In light of extant case law, this is not a Bill of Attainder. Nixon v. Administrator of General Services, 433 US 425 identifies the essential characteristic of such a forbidden bill:
a law that legislatively determines guilt and inflicts punishment upon
an identifiable individual without provision of the protections of a
This case was in response to a bill passed by congress directing the Administrator of
General Services to take custody of Nixon’s presidential papers and tape recordings, specifically identifying Nixon by name. The court rejected an argument that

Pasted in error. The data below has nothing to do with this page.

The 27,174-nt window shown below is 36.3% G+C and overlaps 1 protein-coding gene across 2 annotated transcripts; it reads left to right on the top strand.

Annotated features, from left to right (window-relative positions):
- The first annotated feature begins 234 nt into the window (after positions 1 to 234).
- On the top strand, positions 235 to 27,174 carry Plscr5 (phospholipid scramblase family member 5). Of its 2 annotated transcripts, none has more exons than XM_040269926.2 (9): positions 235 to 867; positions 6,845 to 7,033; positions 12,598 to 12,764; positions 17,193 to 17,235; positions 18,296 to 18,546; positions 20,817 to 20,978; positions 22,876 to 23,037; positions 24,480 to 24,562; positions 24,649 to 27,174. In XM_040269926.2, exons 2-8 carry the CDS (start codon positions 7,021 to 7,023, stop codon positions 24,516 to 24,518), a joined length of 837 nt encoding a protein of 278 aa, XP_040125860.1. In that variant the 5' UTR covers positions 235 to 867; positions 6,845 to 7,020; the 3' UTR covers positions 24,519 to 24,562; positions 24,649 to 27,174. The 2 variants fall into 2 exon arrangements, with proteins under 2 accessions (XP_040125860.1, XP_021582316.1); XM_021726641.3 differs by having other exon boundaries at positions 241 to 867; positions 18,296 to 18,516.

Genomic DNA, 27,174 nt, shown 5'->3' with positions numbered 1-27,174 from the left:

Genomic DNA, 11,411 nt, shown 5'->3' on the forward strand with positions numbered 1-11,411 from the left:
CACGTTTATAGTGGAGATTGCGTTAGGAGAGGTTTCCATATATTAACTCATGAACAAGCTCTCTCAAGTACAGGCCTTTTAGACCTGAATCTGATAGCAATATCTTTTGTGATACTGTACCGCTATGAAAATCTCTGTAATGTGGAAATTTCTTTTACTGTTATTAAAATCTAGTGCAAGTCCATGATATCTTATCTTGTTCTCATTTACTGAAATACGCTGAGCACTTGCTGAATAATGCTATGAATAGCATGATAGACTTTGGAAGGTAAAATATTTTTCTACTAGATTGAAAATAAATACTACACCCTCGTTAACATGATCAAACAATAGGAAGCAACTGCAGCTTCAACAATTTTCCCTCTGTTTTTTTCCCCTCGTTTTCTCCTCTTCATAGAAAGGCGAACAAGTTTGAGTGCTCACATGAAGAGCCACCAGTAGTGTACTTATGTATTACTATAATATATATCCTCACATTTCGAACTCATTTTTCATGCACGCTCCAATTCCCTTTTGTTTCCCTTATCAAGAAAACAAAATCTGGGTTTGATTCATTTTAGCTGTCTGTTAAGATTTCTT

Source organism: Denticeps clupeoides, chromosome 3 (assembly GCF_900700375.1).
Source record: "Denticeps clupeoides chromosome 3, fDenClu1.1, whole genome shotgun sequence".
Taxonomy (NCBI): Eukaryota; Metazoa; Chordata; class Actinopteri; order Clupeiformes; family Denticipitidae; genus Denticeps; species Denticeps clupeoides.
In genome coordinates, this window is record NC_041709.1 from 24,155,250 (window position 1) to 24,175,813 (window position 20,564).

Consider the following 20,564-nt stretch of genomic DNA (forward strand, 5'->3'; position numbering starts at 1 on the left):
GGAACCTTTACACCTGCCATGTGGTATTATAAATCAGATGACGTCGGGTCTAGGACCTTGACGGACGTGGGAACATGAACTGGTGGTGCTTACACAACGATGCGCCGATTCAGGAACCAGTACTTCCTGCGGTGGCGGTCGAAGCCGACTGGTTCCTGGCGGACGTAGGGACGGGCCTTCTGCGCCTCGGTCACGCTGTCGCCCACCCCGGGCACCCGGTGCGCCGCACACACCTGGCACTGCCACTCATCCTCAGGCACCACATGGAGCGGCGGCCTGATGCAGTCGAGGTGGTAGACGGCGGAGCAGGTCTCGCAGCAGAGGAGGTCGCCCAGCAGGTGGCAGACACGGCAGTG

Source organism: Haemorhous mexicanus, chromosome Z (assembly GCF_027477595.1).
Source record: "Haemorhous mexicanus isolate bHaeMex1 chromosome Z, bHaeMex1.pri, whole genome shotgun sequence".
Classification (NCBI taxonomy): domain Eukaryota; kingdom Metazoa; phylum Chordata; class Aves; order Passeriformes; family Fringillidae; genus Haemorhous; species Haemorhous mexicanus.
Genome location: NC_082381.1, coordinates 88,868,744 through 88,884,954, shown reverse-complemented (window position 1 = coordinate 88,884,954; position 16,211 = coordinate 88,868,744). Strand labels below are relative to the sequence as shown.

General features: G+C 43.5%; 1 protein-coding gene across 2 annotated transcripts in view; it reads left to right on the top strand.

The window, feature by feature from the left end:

"an individual or defined group is attainted whenever he or it is compelled to bear burdens which the individual or group dislikes". The crucial question is whether the bill enacts a "punishment". Analogous to the prohibition of using products by Kaspersky Labs (Kaspersky Lab, Inc. v. US Dept. of Homeland Sec., 909 F. 3d 446) where Congress prohibited using those products in certain government computers but it was found that the restriction "is not a punishment but a prophylaxis necessary to protect federal computer systems from Russian cyber-threats", the Montana law is not a punishment, it is prophylaxis necessary to protect the citizens of Montana from a threat (per the Montana legislature). No person is found guilt of a crime by this law – any punishment (the daily fine for violating the law) is determined based on general principles of law not legislative fiat, and is imposed by a court of law after a trial. If you violate this law, you will be tried in court and if found guilty, you will be punished – hence the law is not a bill of attainder.